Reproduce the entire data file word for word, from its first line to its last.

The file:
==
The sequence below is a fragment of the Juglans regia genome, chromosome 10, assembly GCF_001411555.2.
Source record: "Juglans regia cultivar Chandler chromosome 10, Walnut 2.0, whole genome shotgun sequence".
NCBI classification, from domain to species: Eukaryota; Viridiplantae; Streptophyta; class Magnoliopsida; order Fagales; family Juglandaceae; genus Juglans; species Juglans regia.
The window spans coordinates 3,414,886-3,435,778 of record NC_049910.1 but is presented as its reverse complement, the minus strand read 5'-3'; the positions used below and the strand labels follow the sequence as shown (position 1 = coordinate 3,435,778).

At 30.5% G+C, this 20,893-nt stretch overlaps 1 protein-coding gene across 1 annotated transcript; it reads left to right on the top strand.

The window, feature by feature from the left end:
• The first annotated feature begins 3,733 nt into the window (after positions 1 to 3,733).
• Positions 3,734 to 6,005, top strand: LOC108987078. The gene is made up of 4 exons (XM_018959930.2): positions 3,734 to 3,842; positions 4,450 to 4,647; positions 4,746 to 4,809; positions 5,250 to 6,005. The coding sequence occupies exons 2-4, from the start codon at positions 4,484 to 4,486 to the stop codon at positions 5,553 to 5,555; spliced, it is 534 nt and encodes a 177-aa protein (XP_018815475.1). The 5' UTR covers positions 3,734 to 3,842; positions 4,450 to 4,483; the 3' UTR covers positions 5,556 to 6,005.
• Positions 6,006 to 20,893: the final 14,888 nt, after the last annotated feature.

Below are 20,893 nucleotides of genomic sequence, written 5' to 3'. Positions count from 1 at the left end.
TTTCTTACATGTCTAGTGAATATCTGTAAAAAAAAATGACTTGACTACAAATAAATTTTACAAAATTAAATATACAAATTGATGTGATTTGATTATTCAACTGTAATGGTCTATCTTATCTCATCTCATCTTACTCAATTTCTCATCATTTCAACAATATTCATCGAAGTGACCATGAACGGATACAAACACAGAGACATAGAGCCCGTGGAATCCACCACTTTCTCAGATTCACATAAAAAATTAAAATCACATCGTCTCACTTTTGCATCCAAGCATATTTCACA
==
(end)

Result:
The sequence below is a fragment of the Juglans regia genome, chromosome 10, assembly GCF_001411555.2.
Source record: "Juglans regia cultivar Chandler chromosome 10, Walnut 2.0, whole genome shotgun sequence".
NCBI classification, from domain to species: Eukaryota; Viridiplantae; Streptophyta; class Magnoliopsida; order Fagales; family Juglandaceae; genus Juglans; species Juglans regia.
The window spans coordinates 3,414,886-3,435,778 of record NC_049910.1 but is presented as its reverse complement, the minus strand read 5'-3'; the positions used below and the strand labels follow the sequence as shown (position 1 = coordinate 3,435,778).

At 30.5% G+C, this 20,893-nt stretch overlaps 1 protein-coding gene across 1 annotated transcript; it reads left to right on the top strand.

The window, feature by feature from the left end:
• The first annotated feature begins 3,733 nt into the window (after positions 1 to 3,733).
• Positions 3,734 to 6,005, top strand: LOC108987078. The gene is made up of 4 exons (XM_018959930.2): positions 3,734 to 3,842; positions 4,450 to 4,647; positions 4,746 to 4,809; positions 5,250 to 6,005. The coding sequence occupies exons 2-4, from the start codon at positions 4,484 to 4,486 to the stop codon at positions 5,553 to 5,555; spliced, it is 534 nt and encodes a 177-aa protein (XP_018815475.1). The 5' UTR covers positions 3,734 to 3,842; positions 4,450 to 4,483; the 3' UTR covers positions 5,556 to 6,005.
• Positions 6,006 to 20,893: the final 14,888 nt, after the last annotated feature.

Below are 20,893 nucleotides of genomic sequence, written 5' to 3'. Positions count from 1 at the left end.
TTTCTTACATGTCTAGTGAATATCTGTAAAAAAAAATGACTTGACTACAAATAAATTTTACAAAATTAAATATACAAATTGATGTGATTTGATTATTCAACTGTAATGGTCTATCTTATCTCATCTCATCTTACTCAATTTCTCATCATTTCAACAATATTCATCGAAGTGACCATGAACGGATACAAACACAGAGACATAGAGCCCGTGGAATCCACCACTTTCTCAGATTCACATAAAAAATTAAAATCACATCGTCTCACTTTTGCATCCAAGCATATTTCACA